How could I forget? I was so busy thinking about other things yesterday that I completely forgot that it was the two year anniversary of my diagnosis. Yet, I think it’s quite a healthy thing. For me it feels that I haven’t made it a priority, that I have other interests to fill that thinking time. That doesn’t mean that I can forget that I have ME/CFS and Fibromyalgia. You can’t when your body is full of so many symptoms. I’m restricted every day in what I can do. But I have made the concerted effort (albeit slowly) to think away from them and think about others, interests and things I can do.
So two years ago, how were things then? Well, I was severely depressed and extremely brain-fogged. I had to give up my job, didn’t know if I would cope financially and the future was a bleak and dark place. Brain fog is not having the ability to think, remember or the ability to understand properly. That its severest form. That’s how it was for me back then. I couldn’t get past the pain in my body, how uncomfortable it was to sit or lie down. Noise and light could become too much for me. You can read more about it here.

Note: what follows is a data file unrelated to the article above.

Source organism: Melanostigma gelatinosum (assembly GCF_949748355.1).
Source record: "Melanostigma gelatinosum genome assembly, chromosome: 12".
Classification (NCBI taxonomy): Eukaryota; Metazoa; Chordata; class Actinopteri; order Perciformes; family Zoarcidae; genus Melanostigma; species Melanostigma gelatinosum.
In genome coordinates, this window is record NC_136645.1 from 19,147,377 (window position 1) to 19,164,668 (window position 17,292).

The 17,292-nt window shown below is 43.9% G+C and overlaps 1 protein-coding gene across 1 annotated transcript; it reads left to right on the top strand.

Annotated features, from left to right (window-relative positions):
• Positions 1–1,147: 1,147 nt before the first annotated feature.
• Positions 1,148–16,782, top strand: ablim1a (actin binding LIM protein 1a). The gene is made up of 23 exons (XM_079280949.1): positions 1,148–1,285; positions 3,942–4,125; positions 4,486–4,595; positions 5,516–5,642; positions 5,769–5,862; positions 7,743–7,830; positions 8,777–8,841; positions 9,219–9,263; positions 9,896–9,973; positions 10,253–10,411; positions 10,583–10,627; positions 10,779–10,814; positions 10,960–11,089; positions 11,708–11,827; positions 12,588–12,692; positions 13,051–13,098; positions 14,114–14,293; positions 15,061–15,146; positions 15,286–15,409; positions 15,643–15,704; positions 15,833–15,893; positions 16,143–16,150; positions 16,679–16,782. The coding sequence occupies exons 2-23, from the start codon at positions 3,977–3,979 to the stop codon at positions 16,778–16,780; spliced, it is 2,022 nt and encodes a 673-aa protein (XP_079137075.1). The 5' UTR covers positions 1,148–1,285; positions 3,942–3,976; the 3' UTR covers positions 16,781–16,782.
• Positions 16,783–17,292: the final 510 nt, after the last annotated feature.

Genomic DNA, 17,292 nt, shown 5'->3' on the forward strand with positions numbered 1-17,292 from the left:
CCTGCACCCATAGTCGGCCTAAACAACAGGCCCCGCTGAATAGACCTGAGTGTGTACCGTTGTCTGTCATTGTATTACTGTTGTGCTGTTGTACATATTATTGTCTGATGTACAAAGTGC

So has there been any improvement? Yes and no. Two years ago I couldn’t have written this blog article, let alone read a book. My brain wouldn’t allow for the concentration needed. Very gradually I have helped myself by not stressing about things I can’t change, doing only what I can and being grateful for the invention of the microwave. Being grateful for the smallest things has helped me too. I’m grateful for the long days we’re having, the breeze for keeping me cool, for Skype for keeping in contact with family. I still sometimes have to push to think of something as the depression can be quite soul-destroying. But for every bad day I have several better days to make up for it.
The only thing that has got worse for me is my mobility. I get terrible pain in my legs and feet which makes walking a problem. A few days ago I ironed a pair of trousers – just the trousers. The next day I was in terrible pain. Even standing for too long (a few minutes or more) can make my body feel like a dense, heavy weight on my legs and feet. I live in a first floor flat and if I take out the rubbish, after walking back up the stairs, I’m sweating and have to lie down because I feel as though I’m going to faint.
A few months back I had a dream that I was better. It was wonderful. No exhaustion, no pain. I was running and feeling great. It was a bit annoying to wake up. But I do wonder if my brain is trying to tell me something. Perhaps, eventually, my body will recover. We’ll see.